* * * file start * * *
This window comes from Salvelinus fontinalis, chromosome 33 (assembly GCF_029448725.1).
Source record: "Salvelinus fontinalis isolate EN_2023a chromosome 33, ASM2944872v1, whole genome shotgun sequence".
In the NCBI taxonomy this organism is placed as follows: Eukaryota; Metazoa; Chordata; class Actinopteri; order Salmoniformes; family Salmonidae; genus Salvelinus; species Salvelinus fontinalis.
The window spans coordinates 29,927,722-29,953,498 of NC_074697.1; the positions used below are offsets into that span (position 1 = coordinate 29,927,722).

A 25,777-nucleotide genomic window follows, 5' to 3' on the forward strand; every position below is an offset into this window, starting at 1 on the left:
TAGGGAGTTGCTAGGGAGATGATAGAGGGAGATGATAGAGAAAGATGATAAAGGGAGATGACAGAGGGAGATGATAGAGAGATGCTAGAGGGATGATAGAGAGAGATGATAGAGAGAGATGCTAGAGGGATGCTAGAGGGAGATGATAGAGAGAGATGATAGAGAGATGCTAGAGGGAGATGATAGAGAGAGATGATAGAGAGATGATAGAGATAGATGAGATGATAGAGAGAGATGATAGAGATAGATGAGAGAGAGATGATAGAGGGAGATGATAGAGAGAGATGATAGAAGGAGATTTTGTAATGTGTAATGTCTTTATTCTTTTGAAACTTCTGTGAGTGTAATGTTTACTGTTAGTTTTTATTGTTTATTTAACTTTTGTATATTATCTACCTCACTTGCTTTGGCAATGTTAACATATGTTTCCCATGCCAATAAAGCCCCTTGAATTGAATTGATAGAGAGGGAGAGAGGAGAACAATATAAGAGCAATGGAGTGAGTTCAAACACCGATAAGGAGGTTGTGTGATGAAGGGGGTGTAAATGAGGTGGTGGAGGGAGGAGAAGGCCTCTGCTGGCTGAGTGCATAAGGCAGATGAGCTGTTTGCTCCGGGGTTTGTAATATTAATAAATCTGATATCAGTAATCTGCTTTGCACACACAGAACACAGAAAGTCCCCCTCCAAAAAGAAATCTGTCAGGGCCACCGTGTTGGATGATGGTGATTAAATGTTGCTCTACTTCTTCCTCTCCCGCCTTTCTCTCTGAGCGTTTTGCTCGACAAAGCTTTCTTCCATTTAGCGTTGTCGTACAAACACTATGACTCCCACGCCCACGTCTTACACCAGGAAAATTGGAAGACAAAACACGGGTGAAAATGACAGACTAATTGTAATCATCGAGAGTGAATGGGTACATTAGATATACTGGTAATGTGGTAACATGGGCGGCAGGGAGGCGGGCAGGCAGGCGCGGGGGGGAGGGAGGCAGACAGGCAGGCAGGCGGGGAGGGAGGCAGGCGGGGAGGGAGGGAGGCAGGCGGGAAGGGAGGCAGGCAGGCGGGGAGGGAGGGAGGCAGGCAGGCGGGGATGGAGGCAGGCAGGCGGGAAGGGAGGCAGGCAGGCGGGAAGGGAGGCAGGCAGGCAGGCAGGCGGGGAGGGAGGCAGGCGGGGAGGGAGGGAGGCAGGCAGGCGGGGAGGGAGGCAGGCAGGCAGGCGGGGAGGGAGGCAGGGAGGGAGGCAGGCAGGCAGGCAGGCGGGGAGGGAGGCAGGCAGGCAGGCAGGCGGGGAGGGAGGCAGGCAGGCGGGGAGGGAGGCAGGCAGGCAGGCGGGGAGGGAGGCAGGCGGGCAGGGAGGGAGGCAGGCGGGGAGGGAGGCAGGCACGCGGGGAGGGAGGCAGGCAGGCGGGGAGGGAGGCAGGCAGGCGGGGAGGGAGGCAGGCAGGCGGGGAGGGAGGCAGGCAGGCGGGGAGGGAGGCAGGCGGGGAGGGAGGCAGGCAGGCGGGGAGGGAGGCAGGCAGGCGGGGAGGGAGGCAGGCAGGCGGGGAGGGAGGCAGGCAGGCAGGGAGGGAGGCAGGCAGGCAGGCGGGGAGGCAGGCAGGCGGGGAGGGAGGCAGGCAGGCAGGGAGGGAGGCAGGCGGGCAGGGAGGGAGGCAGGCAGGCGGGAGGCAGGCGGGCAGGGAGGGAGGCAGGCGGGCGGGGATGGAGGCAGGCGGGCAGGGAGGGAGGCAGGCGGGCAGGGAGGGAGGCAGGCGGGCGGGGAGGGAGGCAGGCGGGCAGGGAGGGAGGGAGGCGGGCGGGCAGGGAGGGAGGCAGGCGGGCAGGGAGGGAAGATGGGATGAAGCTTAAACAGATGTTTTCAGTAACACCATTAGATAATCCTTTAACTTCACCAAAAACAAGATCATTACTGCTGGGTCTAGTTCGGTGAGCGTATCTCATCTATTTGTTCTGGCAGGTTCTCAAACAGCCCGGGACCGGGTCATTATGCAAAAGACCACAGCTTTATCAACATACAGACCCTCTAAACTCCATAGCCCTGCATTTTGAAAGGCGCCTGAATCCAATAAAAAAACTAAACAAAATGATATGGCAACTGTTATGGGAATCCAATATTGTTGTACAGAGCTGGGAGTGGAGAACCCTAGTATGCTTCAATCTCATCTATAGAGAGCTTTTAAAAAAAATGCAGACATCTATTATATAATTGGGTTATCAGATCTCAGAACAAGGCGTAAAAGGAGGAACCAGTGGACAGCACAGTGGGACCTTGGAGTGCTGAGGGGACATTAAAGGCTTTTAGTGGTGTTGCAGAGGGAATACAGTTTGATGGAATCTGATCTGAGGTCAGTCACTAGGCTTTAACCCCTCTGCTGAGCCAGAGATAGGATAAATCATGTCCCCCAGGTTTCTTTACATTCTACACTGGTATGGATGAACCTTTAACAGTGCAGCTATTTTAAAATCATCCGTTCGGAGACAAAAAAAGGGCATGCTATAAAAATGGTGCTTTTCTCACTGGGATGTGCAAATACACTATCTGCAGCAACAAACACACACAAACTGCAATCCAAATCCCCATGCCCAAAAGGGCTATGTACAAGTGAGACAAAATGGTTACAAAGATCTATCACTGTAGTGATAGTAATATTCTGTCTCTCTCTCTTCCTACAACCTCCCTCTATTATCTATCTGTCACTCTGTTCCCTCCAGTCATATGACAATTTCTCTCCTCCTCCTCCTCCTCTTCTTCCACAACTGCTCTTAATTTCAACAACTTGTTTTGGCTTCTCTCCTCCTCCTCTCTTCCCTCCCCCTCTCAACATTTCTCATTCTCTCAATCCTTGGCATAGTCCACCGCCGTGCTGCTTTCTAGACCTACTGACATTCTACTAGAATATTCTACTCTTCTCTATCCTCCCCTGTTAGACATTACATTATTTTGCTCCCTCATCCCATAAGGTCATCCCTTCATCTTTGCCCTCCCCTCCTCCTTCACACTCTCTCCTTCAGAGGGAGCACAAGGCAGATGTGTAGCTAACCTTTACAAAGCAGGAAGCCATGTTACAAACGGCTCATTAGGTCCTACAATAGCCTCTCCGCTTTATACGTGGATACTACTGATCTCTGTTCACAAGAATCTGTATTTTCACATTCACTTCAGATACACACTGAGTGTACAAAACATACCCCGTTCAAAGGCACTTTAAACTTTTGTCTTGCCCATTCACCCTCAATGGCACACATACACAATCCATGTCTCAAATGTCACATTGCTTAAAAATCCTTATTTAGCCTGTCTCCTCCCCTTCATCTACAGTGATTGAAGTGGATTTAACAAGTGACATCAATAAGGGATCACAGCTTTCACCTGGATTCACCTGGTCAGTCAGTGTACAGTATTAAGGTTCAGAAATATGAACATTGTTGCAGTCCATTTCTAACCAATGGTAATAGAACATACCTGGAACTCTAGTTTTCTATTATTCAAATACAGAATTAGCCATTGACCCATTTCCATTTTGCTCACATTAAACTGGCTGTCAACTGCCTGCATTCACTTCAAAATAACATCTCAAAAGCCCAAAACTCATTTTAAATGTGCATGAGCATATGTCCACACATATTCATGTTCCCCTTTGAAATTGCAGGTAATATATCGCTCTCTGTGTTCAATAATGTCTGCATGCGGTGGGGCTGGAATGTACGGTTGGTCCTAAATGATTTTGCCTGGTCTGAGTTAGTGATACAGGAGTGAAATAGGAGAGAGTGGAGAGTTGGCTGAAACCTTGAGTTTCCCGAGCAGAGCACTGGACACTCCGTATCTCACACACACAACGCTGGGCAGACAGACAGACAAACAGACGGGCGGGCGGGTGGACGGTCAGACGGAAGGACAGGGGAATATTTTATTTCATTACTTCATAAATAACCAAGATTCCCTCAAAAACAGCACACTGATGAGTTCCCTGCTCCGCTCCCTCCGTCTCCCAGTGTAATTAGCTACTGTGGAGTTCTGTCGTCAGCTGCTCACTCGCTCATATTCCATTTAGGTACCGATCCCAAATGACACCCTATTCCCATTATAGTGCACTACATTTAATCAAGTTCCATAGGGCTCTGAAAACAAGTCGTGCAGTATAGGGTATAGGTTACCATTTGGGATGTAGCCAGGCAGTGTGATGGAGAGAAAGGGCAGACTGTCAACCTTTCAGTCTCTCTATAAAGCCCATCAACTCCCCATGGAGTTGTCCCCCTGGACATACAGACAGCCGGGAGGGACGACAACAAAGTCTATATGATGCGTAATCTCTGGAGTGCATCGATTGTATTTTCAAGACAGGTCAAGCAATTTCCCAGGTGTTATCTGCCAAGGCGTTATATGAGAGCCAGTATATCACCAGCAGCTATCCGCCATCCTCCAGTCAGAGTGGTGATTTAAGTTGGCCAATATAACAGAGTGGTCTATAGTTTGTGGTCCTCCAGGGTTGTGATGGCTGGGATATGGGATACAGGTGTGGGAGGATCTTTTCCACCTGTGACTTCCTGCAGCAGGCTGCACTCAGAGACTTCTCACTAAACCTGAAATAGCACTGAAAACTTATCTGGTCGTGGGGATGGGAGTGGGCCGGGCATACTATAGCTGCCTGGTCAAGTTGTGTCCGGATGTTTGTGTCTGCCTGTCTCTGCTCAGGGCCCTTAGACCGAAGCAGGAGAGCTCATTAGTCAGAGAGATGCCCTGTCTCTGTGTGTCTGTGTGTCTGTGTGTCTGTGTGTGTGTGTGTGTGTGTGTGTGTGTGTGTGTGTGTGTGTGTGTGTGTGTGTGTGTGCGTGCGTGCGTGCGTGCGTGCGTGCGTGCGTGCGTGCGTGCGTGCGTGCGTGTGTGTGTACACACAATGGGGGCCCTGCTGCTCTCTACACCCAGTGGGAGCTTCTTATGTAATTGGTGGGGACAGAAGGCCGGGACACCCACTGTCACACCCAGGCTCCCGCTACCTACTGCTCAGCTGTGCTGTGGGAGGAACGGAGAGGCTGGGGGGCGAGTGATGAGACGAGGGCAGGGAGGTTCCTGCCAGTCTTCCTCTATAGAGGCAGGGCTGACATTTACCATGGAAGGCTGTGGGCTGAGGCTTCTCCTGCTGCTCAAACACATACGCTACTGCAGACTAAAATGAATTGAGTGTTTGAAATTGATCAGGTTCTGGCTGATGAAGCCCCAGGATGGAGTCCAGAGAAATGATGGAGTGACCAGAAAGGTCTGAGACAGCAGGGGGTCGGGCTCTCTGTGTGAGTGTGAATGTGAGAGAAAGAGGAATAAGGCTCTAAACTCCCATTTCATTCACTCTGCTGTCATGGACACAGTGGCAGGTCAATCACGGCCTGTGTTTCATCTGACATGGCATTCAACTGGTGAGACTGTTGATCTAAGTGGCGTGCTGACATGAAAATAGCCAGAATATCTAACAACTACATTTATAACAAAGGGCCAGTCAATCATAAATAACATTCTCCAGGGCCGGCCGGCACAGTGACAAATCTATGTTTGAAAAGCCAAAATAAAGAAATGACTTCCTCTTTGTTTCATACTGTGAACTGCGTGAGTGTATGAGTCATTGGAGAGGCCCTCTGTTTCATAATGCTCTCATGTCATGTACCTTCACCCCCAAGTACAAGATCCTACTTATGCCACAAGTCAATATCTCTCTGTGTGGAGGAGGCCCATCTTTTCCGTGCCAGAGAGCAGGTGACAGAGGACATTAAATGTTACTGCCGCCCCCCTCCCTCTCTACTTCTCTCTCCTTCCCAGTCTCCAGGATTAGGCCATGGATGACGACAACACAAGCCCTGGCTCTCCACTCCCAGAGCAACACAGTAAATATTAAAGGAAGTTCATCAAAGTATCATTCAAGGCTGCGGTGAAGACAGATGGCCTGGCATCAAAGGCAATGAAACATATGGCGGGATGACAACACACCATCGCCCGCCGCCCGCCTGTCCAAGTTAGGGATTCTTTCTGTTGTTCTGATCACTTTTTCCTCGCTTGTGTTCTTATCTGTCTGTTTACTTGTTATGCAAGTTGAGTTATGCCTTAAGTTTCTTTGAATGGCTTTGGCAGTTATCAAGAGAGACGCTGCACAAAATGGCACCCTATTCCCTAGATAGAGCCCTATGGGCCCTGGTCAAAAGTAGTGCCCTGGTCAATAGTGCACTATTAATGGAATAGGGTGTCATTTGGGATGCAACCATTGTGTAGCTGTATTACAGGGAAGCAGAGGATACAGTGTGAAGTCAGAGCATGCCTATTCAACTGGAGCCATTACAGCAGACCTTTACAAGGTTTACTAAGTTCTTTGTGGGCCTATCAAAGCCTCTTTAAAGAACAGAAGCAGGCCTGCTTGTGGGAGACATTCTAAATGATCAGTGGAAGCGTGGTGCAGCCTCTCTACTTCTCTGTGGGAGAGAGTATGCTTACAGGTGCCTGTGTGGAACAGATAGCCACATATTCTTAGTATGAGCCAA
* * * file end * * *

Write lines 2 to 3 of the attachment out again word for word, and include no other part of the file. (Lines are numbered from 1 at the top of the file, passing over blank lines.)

Source record: "Salvelinus fontinalis isolate EN_2023a chromosome 33, ASM2944872v1, whole genome shotgun sequence".
In the NCBI taxonomy this organism is placed as follows: Eukaryota; Metazoa; Chordata; class Actinopteri; order Salmoniformes; family Salmonidae; genus Salvelinus; species Salvelinus fontinalis.